GIOVANNI Trapattoni should not hesitate for a second if, over the next few months, a player of quality who could improve the Ireland team emerges from the ranks of the nation's exiles.
To be honest, I don't think Trapattoni would waste any time parachuting in any late recruits who might find the idea of a summer at the Euro 2012 finals attractive.
It sounds like a mercenary approach and I'm sure it would send vibrations through the Ireland squad, but that should not matter. Trapattoni's job and duty is to put the best team he can find onto the pitch, and I don't think he would be found wanting if the need arose.
There are many examples in Ireland's football history of managers making practical, if cruel, decisions and, in the wider world, I don't think there has ever been a good manager who has allowed sentiment to cloud his judgement.
For a while, Jamie O'Hara's name has popped up as a possible recruit and I know the lad himself has said that he wants to concentrate on representing England at some point in the future.
But he made those comments before Ireland qualified for Euro 2012, and I wonder what would happen if he had a change of heart and came to the FAI asking to declare.
How would and should Trapattoni react if a player who would carry obvious baggage in relation to his comments about England suddenly became available?
I think Trapattoni would swallow hard and draft him in before trying his best to look after the human consequences of leaving a player who has been loyal and committed for three years back in Dublin.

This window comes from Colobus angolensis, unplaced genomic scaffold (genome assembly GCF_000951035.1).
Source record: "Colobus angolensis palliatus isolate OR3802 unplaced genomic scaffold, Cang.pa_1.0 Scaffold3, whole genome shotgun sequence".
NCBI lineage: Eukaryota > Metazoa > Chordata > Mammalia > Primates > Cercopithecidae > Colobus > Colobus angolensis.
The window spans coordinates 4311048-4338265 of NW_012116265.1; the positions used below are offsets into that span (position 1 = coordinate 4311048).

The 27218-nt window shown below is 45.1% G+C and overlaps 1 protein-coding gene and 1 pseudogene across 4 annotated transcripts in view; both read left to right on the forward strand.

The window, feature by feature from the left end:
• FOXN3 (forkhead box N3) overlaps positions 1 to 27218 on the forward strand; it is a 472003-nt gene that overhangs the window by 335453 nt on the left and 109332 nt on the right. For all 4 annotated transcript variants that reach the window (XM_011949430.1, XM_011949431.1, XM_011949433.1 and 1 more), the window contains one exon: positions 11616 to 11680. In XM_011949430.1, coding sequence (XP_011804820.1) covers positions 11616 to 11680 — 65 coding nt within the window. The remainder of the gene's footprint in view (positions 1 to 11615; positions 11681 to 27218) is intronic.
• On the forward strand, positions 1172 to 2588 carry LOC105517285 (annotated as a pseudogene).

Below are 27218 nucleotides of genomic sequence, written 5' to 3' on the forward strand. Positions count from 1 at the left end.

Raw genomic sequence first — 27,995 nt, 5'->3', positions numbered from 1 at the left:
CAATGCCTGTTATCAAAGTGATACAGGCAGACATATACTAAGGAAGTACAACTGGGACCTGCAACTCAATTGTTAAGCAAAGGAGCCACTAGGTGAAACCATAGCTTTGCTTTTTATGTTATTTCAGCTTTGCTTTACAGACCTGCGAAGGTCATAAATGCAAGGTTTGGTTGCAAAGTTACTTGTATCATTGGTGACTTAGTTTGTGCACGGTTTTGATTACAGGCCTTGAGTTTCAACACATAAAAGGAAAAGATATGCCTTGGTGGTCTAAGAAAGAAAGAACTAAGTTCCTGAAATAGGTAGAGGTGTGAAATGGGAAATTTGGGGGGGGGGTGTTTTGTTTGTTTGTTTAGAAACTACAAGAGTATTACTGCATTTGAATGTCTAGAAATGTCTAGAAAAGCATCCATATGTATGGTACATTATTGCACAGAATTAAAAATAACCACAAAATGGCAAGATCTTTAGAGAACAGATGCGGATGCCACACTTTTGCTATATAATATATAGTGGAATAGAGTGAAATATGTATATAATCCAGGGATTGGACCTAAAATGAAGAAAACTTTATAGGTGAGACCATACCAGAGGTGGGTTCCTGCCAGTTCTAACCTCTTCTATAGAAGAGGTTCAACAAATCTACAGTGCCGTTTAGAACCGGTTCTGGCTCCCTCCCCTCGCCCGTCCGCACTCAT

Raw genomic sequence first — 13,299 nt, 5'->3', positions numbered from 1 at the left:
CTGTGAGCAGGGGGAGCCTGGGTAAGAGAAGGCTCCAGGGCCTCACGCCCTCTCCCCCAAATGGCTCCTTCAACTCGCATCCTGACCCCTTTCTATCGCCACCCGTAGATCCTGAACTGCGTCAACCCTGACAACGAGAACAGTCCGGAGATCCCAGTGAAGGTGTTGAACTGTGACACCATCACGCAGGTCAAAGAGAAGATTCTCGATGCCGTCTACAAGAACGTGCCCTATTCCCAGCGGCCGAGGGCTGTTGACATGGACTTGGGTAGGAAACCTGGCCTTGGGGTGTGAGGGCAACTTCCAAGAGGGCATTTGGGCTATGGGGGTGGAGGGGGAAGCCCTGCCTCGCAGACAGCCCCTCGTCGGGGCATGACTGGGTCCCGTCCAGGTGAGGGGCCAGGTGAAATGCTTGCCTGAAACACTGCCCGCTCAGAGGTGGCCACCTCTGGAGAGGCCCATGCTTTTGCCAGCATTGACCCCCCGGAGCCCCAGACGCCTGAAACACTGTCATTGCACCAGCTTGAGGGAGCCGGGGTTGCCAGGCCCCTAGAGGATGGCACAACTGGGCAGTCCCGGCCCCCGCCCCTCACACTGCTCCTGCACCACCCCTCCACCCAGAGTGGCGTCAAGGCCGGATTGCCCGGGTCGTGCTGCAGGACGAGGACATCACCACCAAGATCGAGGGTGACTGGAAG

He would be right to do it. All the great managers had different ways of dealing with the issue of moving fading talent on. Some, like Shankly, could be cruel about it, while others, like Matt Busby, were charm personified.
Closer to home, Jack Charlton bit the bullet and made a hard decision about Gary Waddock the day before Ireland's squad for Italia '90 had to be handed in to FIFA and named Alan McLoughlin instead.
Three years later, McLoughlin gave Charlton his reward when he scored the goal which clinched qualification for US '94 on a stormy night in Windsor Park. Waddock, naturally enough, was distraught and all Charlton could do was offer an apology and move on.
Of course, a different approach was used with Liam Brady and nobody enjoyed the sight of a great player trailing disconsolately off the Lansdowne Road pitch, retired in a very public and unnecessary way.
Jack's theory was that Ireland couldn't let go of heroes and he wanted to make the break short and sharp.
At club level in England, we have seen Ireland's greatest players pushed towards the door and often in difficult circumstances. Ronnie Whelan has written in his book of the devastation he felt when he was told he was no longer wanted at Anfield, and Roy Keane's exit from Old Trafford was just as bitter.
But managers know that they have a duty to their club and while Alex Ferguson was perhaps guilty of lingering too long over making a decision on some of his greatest players when they came near the end, he didn't shirk the task when it became obvious that he had no other choice.
Trapattoni has some history in this area as well, which is revealing enough to give us a clear picture of how he might act. Once again, Liam is the example in point.
As Juventus manager, Trapattoni replaced Liam, then at the height of his powers, with Michel Platini, a decision brought about because of the foreign player restrictions in place in Serie A at the time.
Trapattoni made the call that his team would be better with Platini running midfield and made the cut.
If he is anything, Trapattoni is a consummate professional and I think he would make the hard call if he had to.
O'Hara is a player I would add to the squad in an instant, and there may be other names which will emerge now.
Sure, the players might be sore if one of their number was left out for a late addition, but they, like the manager, are professionals and, while they might moan for a while, they would move on sooner rather than later.